India’s Africa safari: Why Vice-President Ansari is going to Nigeria, Mali

India’s Africa safari: Why Vice-President Ansari is going to Nigeria, Mali

Tunisia: Vice President Hamid Ansari at Tunisian Institute for Strategic Studies in Tunisia on Friday. PTI Photo by R Senthil Kumar (PTI6_3_2016_000246A)

Nigeria’s India-educated President Muahammadu Buhari is an incorrigible optimist. He is not deterred by narratives of Afro-pessimism or Africa Rising?, sparked by plunging commodity prices and festering violence in swathes of the continent, but is determined to ensure that the rising of Nigeria is real and lasting. A few hundred kilometres away, Mali, ravaged by savage terrorism, is trying to script its own resurgence amid formidable challenges. Against this backdrop, Vice-President Hamid Ansari heads to Nigeria and Mali to chart new pathways of cooperation to aid ongoing national reconstruction in these two important partners of India in West Africa.
Mr Ansari’s visits to Nigeria and Mali (September 26-30) underscore India’s strategic design to expand its footprints in the West Africa region, which had not hitherto loomed high on India’s diplomatic canvas.
Besides enhancing economic ties and development cooperation, the vice-president is expected to focus on imparting a strategic traction to India’s relations with Nigeria and Mali. Intensifying counter-terror cooperation will be on top of the agenda in both Abuja and Bamako.
The vice-president will also be seeking support of Nigeria and Mali, members of the Organisation of Islamic Conference (OIC), which forms the diplomatic support base of Pakistan on the Kashmir issue, for India’s campaign to isolate Pakistan in the wake of the terror attack in north Kashmir that killed 18 Indian soldiers.
China’s growing economic presence in West Africa is another strategic imperative for India to raise its game in the region. With a growing convergence of economic and strategic interests, India’s outreach to West Africa and the African continent is set to acquire a new narrative and resonance in days to come.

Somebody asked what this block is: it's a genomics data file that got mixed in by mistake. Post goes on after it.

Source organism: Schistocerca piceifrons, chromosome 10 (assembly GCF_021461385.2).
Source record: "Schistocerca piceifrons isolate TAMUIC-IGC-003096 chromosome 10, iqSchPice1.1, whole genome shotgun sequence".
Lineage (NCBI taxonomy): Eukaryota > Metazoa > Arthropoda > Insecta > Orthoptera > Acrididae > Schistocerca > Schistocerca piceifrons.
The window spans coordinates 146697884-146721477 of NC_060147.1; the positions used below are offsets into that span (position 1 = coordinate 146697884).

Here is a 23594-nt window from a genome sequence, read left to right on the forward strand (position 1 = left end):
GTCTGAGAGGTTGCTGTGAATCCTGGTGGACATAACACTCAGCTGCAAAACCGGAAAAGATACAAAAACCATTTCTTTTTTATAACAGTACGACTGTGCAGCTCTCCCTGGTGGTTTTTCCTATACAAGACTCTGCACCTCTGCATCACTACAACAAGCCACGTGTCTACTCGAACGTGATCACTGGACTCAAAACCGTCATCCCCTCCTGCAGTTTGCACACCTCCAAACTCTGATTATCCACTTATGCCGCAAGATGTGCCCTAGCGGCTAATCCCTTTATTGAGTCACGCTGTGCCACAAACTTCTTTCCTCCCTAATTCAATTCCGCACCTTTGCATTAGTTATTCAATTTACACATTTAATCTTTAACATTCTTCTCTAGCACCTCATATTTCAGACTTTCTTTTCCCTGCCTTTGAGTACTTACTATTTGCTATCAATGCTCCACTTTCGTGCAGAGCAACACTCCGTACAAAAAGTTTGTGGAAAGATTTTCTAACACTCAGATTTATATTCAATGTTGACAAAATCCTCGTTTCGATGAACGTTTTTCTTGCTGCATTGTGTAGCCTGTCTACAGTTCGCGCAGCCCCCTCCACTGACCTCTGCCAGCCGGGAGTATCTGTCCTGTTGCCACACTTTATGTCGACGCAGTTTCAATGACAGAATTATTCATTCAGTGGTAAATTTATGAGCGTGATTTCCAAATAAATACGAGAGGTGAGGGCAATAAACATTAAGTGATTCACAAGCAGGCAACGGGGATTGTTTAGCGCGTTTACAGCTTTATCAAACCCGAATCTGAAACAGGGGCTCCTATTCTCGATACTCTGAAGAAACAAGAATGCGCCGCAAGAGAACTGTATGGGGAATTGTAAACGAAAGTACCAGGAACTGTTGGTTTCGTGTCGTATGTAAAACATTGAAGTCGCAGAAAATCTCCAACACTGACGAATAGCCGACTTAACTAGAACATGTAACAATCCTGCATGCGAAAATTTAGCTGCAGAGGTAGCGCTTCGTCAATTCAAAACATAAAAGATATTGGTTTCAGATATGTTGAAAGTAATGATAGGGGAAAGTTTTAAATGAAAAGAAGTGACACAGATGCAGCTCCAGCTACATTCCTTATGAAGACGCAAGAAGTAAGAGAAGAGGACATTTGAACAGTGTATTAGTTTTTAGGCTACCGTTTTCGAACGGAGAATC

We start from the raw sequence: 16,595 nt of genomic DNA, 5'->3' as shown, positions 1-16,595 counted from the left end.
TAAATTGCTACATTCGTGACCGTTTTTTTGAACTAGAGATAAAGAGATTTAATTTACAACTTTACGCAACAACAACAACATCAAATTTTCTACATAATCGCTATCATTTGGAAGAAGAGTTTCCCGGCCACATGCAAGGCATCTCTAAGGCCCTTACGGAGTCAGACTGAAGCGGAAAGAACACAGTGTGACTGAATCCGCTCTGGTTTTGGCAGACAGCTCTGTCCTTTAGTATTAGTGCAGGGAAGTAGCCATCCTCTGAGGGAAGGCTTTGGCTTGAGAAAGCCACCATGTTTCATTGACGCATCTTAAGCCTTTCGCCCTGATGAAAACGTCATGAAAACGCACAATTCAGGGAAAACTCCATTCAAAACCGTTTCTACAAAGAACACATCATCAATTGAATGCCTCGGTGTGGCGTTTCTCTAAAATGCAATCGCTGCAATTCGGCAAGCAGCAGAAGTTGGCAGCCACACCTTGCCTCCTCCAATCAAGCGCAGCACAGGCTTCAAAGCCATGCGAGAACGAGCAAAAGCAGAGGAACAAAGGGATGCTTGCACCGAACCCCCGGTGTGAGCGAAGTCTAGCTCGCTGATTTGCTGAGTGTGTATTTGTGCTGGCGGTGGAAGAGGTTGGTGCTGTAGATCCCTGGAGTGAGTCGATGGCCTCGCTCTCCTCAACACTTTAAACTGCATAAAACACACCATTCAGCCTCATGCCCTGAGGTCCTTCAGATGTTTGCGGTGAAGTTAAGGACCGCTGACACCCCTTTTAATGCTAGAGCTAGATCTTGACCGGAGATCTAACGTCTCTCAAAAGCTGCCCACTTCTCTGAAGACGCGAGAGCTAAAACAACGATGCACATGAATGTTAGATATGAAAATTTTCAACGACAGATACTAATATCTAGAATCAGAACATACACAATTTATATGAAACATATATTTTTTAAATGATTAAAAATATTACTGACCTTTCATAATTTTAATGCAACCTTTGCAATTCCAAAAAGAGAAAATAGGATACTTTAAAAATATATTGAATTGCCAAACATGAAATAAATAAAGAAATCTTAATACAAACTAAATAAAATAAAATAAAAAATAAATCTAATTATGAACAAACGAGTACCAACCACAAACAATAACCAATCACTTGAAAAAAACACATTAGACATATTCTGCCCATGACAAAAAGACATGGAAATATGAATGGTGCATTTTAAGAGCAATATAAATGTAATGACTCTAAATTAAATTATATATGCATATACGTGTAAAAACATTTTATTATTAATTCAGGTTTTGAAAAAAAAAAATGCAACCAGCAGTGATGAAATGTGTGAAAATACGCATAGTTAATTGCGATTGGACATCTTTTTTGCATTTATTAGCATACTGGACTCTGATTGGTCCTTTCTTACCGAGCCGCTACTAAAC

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Modi sells the India Dream in South Africa: H.O.P.E Unbound


Mahatma and Madiba. Interlinked dreams of India and Africa. Rise of India. Resilience and Resurgence. These were key theme of Prime Minister Narendra Modi’s stirring address to ain South Africa on July 1. Sporting a Madiba shirt, Mr Modi enthralled nearly 11,000 PIOs with his resonant vision of a new India and cited myriad cultural and historical links that bind India and South Africa.

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Ending weeks of speculation, South Africa has declared support for India’s membership of the Nuclear Suppliers Group, a key takeaway for Prime Minister Narendra Modi’s visit to Africa’s economic powerhouse.
Getting the support of South Africa, a non-proliferation hawk which renounced its nuclear programme decades ago, was on top of Modi’s agenda in Pretoria.
Modi’s wide-ranging talks with South Africa’s President Jacob Zuma on July 9 firmed up a substantive agenda for galvanising India-South Africa relationship across the spectrum, with special focus on collaboration in defence, value-added manufacturing and information technology. Taking a long-range view of strategic partnership, Zuma ended ambivalence by conveying his country’s support for India’s entry into the NSG, which will enable greater access for India to civil nuclear technologies.

As PM eyes new horizons in Africa, China factor looms


When was the last time an Indian prime minister travelled to four African countries in one stretch? It’s a tough one, and is sure to evoke a long pause, followed by silence and murmurs of can’t remember. This question has been asked with a tinge of anguish many a time in Africa circles, but with Prime Minister Narendra Modi heading to Mozambique, South Africa, Kenya and Tanzania early this week, it’s going to be replaced, mercifully, by what’s next.

Modi’s Africa odyssey: Raising the Bar


2016 is set to be the year of Africa for India’s diplomacy, with Narendra Modi heading on the first-ever four-nation tour by an Indian prime minister to the continental Africa in decades. PM Modi’s visit, preceded by President Pranab Mukherjee’s visits to Ghana, Cote D’Ivoire and Namibia and Vice-President Hamid Ansari’s trips to Morocco and Tunisia, has raised the bar for India’s diplomatic outreach to Africa, and underscores the emergence of the resurgent continent as an important pole in the country’s foreign policy calculus.
The clichéd narrative of competition and rivalry between India and China in Africa is a tad overplayed as the two Asian powers have different core strengths and models of engaging Africa. India can’t possibly surpass China in terms of trade volumes in the near term, but Modi’s visit to the four African countries is meant to signal that India is raising the game and is ready to match its rhetoric with resources and core strengths to expand and transform a mutually empowering partnership with the renascent continent.

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